Hosted by the Amputee Support Group, Dankmeyer and the University of Maryland Rehabilitation & Orthopedic Institute co-sponsored the June 17, 2015 session of Advanced Gait Training for Individuals with Lower Extremity Amputations. Fourth in an ongoing series of training sessions, the morning program of Advanced Gait Training and the evening session of Amputee Walking School is designed to bring Para-Olympians and self-styled “professional amputees” Todd Schaffhauser and Dennis Oehler together with other amputees and their families, physical therapists, prosthetists and support staff - to teach and practice training exercises for lower limb amputees. Todd and Dennis, both lower limb amputees, co-founded the Amputee Walking School (AWS) in 1989 to take amputees beyond traditional rehabilitation. This June session was attended by over 30 clinicians and patients and they were joined by a large group of physical therapy students from the University of Maryland.
Mark Hopkins, CEO of Dankmeyer, a Certified Prosthetist Orthotist and a Physical Therapist, notes: “Amputees need training to use their prosthesis properly as only so much can be overcome with technology. A long term relationship between the patient and his/her support team is motivation for progress and helps to facilitate confidence in device use. There is a starting point for prosthesis use - the patient progresses from beginner, to intermediate and advanced use. Over a span of time there is a change of ability and progress in movement. Sometimes people plateau or digress, or are ready for the next advance. This multi-disciplinary clinic is designed for long term followup and provides a touchstone for all involved to evaluate progress. For these reasons this is a continuing education training program - it is meant to benefit all levels for gait training, and patients are encouraged to attend AWS regularly."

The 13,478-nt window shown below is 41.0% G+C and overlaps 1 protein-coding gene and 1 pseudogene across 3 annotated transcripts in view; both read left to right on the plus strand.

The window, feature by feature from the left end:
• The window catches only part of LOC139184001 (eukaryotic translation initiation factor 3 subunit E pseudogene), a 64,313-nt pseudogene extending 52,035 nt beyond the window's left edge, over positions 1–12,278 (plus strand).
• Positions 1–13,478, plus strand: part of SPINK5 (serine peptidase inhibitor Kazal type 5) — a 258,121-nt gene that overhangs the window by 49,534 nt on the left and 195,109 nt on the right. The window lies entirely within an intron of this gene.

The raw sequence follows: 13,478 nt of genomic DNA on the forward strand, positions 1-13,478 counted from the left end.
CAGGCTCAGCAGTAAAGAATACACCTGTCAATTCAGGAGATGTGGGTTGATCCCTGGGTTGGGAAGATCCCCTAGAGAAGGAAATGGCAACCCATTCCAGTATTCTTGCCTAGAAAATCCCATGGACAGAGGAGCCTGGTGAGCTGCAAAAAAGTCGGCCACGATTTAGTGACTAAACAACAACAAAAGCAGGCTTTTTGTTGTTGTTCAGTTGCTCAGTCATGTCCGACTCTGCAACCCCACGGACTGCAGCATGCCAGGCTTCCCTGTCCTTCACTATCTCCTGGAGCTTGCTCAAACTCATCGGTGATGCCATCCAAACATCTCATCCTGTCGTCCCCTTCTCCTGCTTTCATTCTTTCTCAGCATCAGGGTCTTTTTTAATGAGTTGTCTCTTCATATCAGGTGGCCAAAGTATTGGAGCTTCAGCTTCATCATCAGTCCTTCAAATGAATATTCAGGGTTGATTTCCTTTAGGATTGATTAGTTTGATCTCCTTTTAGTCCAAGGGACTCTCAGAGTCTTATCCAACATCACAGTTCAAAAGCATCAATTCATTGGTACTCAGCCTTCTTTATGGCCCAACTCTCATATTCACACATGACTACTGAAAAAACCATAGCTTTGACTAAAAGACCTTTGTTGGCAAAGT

Todd and Dennis begin with a morning lecture and demonstration session, primarily attended by physical therapists and clinicians, to review the biomechanics of walking, running and other physical activities with a prosthetic device. They discuss how to assess functional level and learn to look for indicators of successful prosthetic use. Stretching and strengthening exercises for amputees are reviewed along with some treatment approaches for their patients. Todd and Dennis provide a number of practical demonstrations with the lecture and share their experiences as Para-Olympian Track and Field Medalists to educate and inspire these clinicians on sports and recreational opportunities for amputees.
After this morning session, clinicians are joined by patients in a gym environment where Todd and Dennis rotate through clinician/patient workgroups for hands on exercises. Patients work with assistive devices, Therabands, stairs, balance boards, balance beam, agility gym floor ladder, and even an obstacle course in some cases. With these tools they work on fast walking, self selected walking speed, varying steps, running, balance and knee control, movement on stairs and curbs, and for some pediatric patients, perhaps kicking a soccer ball. Family members who are present are able to participate and assist in these activities.
Todd and Dennis never fail to engage all attendees in an educational experience that is both fun, active and informative. We look forward to their next visit Wednesday, October 21, 2015. Specific information will be available soon.